Latest Woolly mammoth Stories
Ever since the dawn of cloning technology, people have dreamed about bringing an extinct species back to life, and now a South Korean company is claiming it could bring back the woolly mammoth in a few decades’ time.
A new study has identified a three- to five-million-year-old Tibetan fox from the Himalayan Mountains that is a possible ancestor to the Arctic fox living today.
Much of what we know about the Mammoth may be challenged after new research from a Dutch team has found evidence that the massive mammal may have driven itself to extinction due to inbreeding.
Scientists have put forth many theories on why woolly mammoths and other large animals went extinct around 10,000 years ago, from the devastating effects of a comet impact to overhunting by humans.
Ian Wilmut, creator of Dolly the sheep, says that mammoth stem cells may be the way to go in order to bring the ancient behemoths back to life.
The dream of bringing woolly mammoths back to life has been a bit of a stretch. But a new discovery in Russia's Far East is providing the best chance of that becoming a reality yet.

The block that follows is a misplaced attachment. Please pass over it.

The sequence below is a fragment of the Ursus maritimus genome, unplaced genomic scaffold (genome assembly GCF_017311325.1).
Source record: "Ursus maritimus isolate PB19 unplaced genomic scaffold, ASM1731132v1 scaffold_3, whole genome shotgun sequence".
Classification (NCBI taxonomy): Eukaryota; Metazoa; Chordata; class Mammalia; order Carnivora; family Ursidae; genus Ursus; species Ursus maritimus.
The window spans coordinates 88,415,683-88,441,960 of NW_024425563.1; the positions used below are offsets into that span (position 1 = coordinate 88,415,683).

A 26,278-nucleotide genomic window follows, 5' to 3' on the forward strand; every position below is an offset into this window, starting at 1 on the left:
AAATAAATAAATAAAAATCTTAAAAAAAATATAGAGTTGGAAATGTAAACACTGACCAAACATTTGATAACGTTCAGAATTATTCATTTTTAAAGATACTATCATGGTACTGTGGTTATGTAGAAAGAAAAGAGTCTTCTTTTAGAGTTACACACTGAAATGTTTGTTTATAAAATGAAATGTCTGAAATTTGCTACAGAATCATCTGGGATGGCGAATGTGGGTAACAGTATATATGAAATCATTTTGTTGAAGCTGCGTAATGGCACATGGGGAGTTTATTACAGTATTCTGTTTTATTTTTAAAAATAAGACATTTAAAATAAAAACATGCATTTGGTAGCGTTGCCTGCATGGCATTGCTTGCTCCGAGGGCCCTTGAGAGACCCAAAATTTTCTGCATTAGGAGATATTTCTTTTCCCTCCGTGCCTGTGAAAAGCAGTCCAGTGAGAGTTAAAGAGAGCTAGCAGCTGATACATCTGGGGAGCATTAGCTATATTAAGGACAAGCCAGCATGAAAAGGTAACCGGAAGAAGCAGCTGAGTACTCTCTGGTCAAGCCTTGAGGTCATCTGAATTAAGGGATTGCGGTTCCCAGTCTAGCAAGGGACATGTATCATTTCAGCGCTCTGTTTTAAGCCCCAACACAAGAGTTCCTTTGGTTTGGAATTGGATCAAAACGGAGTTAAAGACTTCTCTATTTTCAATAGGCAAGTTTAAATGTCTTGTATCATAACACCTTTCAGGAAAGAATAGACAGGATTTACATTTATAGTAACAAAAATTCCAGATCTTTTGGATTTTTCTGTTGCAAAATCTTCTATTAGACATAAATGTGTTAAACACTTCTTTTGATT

We humans have often blamed ourselves for the extinction of the woolly mammoth, but a new study from a large team of international researchers has found evidence of a large meteorite breaking apart in the atmosphere about 13,000 years ago.
The idea of bringing woolly mammoths and saber tooth cats back from the dead has been a popular one, and this concept of "de-extinction" is the focus for National Geographic's cover for its April issue.
Several media reports popped up around the web over the past day or two saying Harvard Medical School genetics expert George Church was looking for an adventurous woman who could carry and give birth to a Neanderthal baby.
Sully didn't exactly have a French accent in the Ice Age movies, but the creators may want to rethink that with the latest archaeology find.
- In medieval musical notation, a sign or neume denoting a shake or trill.
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